The Nuts & Seeds


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Soaking & Sprouting Nuts And Seeds

Nuts and seeds are a great source of protein, essential fats and minerals in a raw food diet. They are delicious and a really versatile ingredient, being used whole, crushed, as a nut butter, and blended into all sorts of yumminess.

How to prepare nuts and seeds for gut health and mineral absorption

Which Nuts & Seeds Need Soaking & Why

Several nuts and seeds benefit from being prepared by soaking or sprouting to be easier to digest. Phytic acid and enzyme inhibitors are present in nuts and seeds. They help to protect the nut or seed until it germinates. However, when digested, it can bind to minerals which reduces absorption of the nutrients eaten as well as directly causing gastrointestinal irritation. In small quantities, the stomach discomfort isn't usually a noticeable problem. In children, those already with sensitive digestions, or when consuming larger amounts this tends to become much more noticeable and is often experienced as bloating, diarrhoea and stomach discomfort.

There are 3 things that can help to break down these irritating components as well as encourage activation of helpful enzymes. This is salt, water and low-level heat. Traditionally this was done by soaking nuts in sea water then sun drying them. It is worth noting though that if the sun is too hot, then the nuts may no longer be raw, and if the sun isn't hot enough for long enough, then the nuts may start growing mould. An easier way of making sure that the nutrients are preserved is to use a dehydrator.

I find that the easiest way to prepare nuts is to soak all my nuts as soon as I buy them then dehydrate them together. They will typically keep for a few months this way but can be stored in the freezer for longer. To preserve the fatty acids the best, airtight containers in the dark are recommended, as are buying unshelled nuts. Shelling nuts for me though just isn't practical so I don't tend to do that.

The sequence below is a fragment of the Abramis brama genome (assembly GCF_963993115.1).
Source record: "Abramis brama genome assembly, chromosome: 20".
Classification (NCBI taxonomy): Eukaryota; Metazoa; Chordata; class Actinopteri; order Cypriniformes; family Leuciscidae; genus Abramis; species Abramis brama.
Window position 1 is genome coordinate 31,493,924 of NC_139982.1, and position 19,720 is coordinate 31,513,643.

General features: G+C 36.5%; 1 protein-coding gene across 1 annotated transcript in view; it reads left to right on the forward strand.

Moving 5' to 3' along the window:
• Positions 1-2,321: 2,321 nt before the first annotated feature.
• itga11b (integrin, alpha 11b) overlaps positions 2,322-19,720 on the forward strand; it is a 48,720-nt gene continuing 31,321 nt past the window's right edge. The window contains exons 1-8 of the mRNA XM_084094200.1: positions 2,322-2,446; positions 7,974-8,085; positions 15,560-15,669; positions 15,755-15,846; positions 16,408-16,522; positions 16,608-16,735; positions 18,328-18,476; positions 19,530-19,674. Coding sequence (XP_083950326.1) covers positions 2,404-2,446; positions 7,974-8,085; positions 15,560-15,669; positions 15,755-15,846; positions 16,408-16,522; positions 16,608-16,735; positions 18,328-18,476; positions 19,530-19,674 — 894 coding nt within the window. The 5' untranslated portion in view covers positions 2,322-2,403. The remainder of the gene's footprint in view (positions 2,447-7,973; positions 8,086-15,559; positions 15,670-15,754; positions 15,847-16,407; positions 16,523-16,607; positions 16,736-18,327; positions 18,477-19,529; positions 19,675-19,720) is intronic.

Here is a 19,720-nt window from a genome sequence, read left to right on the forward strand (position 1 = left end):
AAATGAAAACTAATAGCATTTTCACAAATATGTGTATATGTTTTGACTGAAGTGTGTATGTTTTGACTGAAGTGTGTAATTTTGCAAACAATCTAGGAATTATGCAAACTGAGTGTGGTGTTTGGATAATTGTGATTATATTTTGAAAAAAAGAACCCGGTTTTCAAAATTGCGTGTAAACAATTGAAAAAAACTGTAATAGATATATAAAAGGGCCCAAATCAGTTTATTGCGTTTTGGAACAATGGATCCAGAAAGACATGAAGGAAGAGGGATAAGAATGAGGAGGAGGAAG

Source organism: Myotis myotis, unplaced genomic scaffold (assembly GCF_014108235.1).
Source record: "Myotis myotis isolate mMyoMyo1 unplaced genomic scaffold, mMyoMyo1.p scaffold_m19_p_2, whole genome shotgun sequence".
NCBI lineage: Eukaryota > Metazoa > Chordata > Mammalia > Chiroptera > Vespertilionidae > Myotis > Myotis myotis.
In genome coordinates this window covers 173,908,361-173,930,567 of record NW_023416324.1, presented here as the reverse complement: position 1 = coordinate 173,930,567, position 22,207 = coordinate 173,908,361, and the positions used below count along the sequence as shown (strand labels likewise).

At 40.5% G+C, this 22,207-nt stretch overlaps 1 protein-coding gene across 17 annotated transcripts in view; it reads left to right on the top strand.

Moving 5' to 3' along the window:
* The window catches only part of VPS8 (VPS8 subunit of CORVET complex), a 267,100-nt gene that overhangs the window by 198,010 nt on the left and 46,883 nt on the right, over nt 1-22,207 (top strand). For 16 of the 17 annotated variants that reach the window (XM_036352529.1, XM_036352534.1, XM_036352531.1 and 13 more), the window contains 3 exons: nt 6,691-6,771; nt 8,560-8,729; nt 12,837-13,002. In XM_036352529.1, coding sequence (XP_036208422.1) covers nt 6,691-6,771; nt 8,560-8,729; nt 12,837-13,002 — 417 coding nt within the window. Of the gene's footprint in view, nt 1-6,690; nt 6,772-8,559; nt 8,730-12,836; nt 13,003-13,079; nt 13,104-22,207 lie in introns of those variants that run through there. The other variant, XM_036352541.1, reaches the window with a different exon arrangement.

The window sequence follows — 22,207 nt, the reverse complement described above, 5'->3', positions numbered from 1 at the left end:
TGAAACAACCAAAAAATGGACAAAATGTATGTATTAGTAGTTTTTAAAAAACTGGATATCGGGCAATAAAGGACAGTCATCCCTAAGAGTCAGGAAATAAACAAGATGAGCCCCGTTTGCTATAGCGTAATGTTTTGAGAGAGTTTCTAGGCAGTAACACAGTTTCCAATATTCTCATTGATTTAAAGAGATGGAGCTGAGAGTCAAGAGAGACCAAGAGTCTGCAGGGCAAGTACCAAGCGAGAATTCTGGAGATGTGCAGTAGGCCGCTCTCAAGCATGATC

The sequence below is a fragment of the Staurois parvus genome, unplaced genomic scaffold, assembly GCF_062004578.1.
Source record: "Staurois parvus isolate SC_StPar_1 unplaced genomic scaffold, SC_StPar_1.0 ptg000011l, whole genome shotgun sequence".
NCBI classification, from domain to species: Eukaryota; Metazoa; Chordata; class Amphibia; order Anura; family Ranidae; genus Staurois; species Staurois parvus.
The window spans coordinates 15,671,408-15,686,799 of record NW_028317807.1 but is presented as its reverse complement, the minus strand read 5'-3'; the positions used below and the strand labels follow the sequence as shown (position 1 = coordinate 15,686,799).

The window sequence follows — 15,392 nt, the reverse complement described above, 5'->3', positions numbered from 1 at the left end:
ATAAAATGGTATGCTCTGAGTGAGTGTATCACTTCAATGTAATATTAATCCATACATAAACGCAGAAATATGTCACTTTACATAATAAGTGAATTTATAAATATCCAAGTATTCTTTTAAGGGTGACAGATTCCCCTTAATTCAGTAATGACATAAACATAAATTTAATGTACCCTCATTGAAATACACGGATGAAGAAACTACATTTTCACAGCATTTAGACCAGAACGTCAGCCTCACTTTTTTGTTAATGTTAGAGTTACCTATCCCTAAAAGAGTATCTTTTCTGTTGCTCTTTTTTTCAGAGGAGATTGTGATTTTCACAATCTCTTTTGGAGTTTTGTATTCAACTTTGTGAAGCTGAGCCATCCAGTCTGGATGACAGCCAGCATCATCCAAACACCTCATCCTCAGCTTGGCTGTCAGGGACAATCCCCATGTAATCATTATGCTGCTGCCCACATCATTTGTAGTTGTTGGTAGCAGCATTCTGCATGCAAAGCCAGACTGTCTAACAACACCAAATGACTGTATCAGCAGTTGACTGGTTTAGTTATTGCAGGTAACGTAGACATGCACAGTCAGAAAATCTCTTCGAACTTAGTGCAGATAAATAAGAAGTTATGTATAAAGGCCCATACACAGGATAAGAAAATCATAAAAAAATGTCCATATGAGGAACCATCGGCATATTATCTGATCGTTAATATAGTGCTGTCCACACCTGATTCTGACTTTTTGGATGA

To soak nuts and, I put the nuts in a bowl, add enough water to cover them, then add approx 1/4 - 1/2 tsp of salt per 1 cup of nuts.

Soak my nuts and seeds for 7-12 hours with the exception of cashew nuts (1-4 hours is fine). The nuts and seeds this makes the biggest difference to are:

  • Almonds
  • Cashews
  • Hazelnuts
  • Macadamias
  • Pecans
  • Pine Nuts
  • Pumpkin Seeds
  • Walnuts

So these are the ones I tend to stick to. Don't soak seeds like linseeds (aka flax seeds) or chia seeds or you'll just end up with a big mess as they bind together with moisture.

Once soaked, rinse well then spread out in single thickness on a dehydrator tray and dry at around 100-110F for 10-24 hours or until they take on a more crispy crunchy kind of texture. Dehydrating times will vary depending on the size of the nuts, the outside temperature and humidity.

If you don't have a dehydrator, you can either use the nuts after soaking without drying after - they keep well in the fridge for a couple of days. Or you could use your oven on the lowest setting with the oven door slightly ajar. If you have a suitable thermometer, you might want to check what temperature you are on to decide how far open to put your door. You ideally want to keep the temperature below 150F.

If you are making nut milk, or sauces without a high speed blender, you will be better off not dehydrating the nuts, and using them straight after rinsing following their soak.

Sprouting Nuts and Seeds

How to sprout nuts and seeds

Some people prefer to sprout their nuts because it increases the beneficial enzyme activity significantly as well as increasing their vitamin A, B, and C content. This process involves repeated rinsing and draining every few hours after the initial soaking period for a 1-4 day period until the nut starts to sprout. Sprouts should be 1/8 inch to 2 inches long. However, not all nuts will sprout this way, and some nuts have been damaged slightly by flash blanching the shell to remove them. They will still benefit in the same way from soaking, but they won't grow a sprout. It is also worth noting that sprouts can become contaminated with bacteria, including E.coli, therefore, you may want to consider where you are purchasing your seeds from and ensure your hygiene practices would reduce the chance of cross contamination.


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